A race to oblivion?

Last week India successfully tested an interceptor missile capable of destroying an incoming ballistic missile off Wheeler Island near the Orissa coast. This latest test, if the technical data that has been released in the public domain is correct, would mark a milestone in India’s quest for ballistic missile defence (BMD).

The effort to develop BMD capabilities is wholly understandable.
Thanks to Pakistan’s overt acquisition of nuclear weapons, its security community has come to believe that it can attack India using terrorist proxies with impunity as any Indian conventional response could result in a Pakistani threat to use nuclear weapons. Consequently, its military establishment could again seek to pull off a Mumbai-style attack hoping that India would again hesitate to use its conventional forces against Pakistan.
To address this strategic dilemma, Indian decision-makers have decided that they need to develop the requisite capabilities to significantly degrade the prospects of a Pakistani nuclear attack through the use of BMD. A robust BMD capability would put feckless Pakistani military commanders on notice that they could not indefinitely continue to pursue their asymmetric war strategy against India without the fear of a conventional response.
It is, of course, an open question if India can actually field such a significant BMD capability in the first place. Field tests of BMD under particular conditions, however successful, are nevertheless a very long distance to a working missile shield. That said, there are other compelling strategic reasons why India’s policymakers may wish to re-consider their pursuit of BMD.
Pakistan has long been a revisionist state in that it remains unreconciled to the territorial status quo in South Asia.
Until it abandons this commitment to address what its policymakers, most notably its military apparatus, believe to be the fundamental iniquities of Partition, particularly the putative loss of Kashmir, it will remain at odds with India. Since it cannot take on an increasingly powerful conventional Indian force it will rely both on its nuclear forces and its asymmetric war strategy to pique India.
Despite their own provocative behaviour, India’s military and strategic choices can have a significant bearing on Pakistan’s decisions. For example, it is clear that India’s policymakers have chosen to invest much treasure in the pursuit of BMD primarily for the purpose of undermining Pakistan’s asymmetric war strategy. However, given the Pakistani military establishment’s preoccupation with India, their propensity to believe in any number of conspiracy theories involving India and their fears of a second vivisection of their country, the Indian search for BMD may well have the effect of provoking their worst fears.
For their standpoint, India’s attempt to acquire BMD would not be seen as a mere defensive coping mechanism against their asymmetric warfare. Instead, it would, almost for a certainty, be seen as an Indian quest for what is referred to in the strategic studies literature as “escalation dominance”. Simply put , with a layered BMD structure in place India could cope with an initial Pakistani nuclear response and then strike Pakistan’s nuclear and conventional forces with its own nuclear weapons. Such a scenario comes close to that of a nuclear Armageddon in South Asia. However, from the standpoint of Pakistani security managers it is far from chimerical. To ensure that India could not become overly confident in the efficacy of its ballistic missile capabilities, the Pakistani military establishment would undertake a series of counter-measures, some cheap others expensive.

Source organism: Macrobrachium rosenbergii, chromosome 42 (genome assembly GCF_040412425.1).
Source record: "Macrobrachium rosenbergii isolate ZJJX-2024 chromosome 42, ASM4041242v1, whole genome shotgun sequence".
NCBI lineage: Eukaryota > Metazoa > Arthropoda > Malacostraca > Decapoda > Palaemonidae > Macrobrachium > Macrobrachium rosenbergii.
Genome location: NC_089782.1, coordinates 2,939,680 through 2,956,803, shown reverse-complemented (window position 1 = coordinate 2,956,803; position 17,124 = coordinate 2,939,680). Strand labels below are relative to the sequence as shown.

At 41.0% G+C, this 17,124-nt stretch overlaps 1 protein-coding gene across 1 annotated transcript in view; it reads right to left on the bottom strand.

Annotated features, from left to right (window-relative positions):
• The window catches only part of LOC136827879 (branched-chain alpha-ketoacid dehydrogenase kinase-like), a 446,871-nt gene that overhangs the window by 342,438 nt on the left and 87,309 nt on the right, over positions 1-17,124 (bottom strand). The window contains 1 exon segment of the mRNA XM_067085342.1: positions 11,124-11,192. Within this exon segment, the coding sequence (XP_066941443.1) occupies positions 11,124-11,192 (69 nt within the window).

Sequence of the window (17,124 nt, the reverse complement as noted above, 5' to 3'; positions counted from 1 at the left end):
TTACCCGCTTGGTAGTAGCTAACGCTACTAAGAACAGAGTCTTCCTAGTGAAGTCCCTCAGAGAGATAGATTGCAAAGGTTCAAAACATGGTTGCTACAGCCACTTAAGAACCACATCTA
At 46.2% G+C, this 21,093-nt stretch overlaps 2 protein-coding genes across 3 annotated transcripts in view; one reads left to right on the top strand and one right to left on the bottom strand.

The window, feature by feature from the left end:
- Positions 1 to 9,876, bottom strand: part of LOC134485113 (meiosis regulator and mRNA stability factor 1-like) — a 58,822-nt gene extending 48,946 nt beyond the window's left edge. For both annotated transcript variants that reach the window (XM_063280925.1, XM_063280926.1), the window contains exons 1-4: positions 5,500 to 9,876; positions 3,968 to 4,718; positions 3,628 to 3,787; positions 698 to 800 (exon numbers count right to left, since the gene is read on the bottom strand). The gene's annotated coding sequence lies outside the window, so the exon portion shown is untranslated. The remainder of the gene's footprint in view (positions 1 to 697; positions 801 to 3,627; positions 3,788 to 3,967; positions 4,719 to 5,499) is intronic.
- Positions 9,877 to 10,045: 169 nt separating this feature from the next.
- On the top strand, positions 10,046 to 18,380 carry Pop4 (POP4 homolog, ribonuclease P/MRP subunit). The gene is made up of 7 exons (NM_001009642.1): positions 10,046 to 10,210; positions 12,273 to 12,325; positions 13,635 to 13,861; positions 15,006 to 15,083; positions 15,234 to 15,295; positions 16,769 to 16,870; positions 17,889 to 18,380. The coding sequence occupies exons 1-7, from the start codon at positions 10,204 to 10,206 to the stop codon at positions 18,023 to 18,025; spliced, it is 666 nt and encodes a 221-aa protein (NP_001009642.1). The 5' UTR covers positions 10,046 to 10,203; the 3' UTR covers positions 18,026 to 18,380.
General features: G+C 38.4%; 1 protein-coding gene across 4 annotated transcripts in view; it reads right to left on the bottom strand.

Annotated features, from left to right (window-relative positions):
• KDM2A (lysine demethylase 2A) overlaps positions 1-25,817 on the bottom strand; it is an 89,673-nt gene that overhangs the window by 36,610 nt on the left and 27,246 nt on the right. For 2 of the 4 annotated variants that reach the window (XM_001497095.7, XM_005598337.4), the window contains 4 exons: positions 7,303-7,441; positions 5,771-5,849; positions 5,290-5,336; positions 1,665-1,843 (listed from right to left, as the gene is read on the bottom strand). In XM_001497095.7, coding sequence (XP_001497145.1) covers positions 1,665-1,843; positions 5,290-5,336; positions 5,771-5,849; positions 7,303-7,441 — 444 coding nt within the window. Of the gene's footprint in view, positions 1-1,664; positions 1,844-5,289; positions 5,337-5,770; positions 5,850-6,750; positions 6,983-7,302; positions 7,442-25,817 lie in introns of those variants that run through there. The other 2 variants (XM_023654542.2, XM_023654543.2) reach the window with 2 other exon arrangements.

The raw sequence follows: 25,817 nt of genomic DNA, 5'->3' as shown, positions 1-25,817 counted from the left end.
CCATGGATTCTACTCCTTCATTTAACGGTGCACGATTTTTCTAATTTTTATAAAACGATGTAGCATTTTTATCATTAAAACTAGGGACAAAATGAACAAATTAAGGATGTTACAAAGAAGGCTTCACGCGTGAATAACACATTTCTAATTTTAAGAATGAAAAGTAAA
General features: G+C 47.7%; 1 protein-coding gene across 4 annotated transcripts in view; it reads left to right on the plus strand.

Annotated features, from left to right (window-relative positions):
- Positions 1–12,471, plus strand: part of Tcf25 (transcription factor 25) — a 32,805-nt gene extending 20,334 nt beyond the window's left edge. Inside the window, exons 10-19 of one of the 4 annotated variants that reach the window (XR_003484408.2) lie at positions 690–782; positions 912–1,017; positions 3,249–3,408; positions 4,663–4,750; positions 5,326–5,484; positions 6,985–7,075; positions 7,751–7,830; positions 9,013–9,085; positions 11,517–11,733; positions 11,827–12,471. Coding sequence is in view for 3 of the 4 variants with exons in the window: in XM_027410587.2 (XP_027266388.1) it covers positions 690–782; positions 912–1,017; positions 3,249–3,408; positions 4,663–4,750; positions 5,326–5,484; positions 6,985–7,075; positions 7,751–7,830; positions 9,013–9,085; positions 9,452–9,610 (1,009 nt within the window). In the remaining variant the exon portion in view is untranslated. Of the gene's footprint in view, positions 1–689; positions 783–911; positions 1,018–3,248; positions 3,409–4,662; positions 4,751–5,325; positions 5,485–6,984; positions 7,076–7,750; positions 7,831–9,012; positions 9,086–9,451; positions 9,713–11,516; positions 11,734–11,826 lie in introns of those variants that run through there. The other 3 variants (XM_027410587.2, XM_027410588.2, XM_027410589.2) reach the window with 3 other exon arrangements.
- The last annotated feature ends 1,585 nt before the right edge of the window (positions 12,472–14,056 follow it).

At a bare minimum they would invest in a range of dummy warheads and place them on an increased array of ballistic missiles. Since Indian decision-makers would have no way of discriminating between dummy and actual warheads they would be forced to target every one of them, thereby dramatically expanding the scope of BMD coverage. Furthermore, the Pakistani military would also make minor technical modifications to their missiles, thereby making them more difficult to target. Additionally, as is already evident from recent press reports, they would swiftly ratchet up their production of fissile material to develop a larger nuclear arsenal. Finally, to further complicate matters for Indian security planners, they would place their nuclear weapons on mobile launchers, would create false sites and would resort to camouflage and deception.
Sadly for India’s policymakers, the vast majority of these strategies are cheaper and potentially more effective than India’s steps towards the acquisition and deployment of an effective ballistic missile force.
India’s strategic dilemma is all too real. It is also quite understandable that its policymakers and defence scientists, in their growing frustration with the behaviour of a recalcitrant and intransigent neighbour, are seeking a technological solution to a vexing strategic and political problem. Though a seemingly reasonable response to the conundrum that they confront , its possible success may, in the end, contribute to a more unstable region than at present.

Sumit Ganguly is the director of research at the Centre on American and Global Security at Indiana University, Bloomington, US

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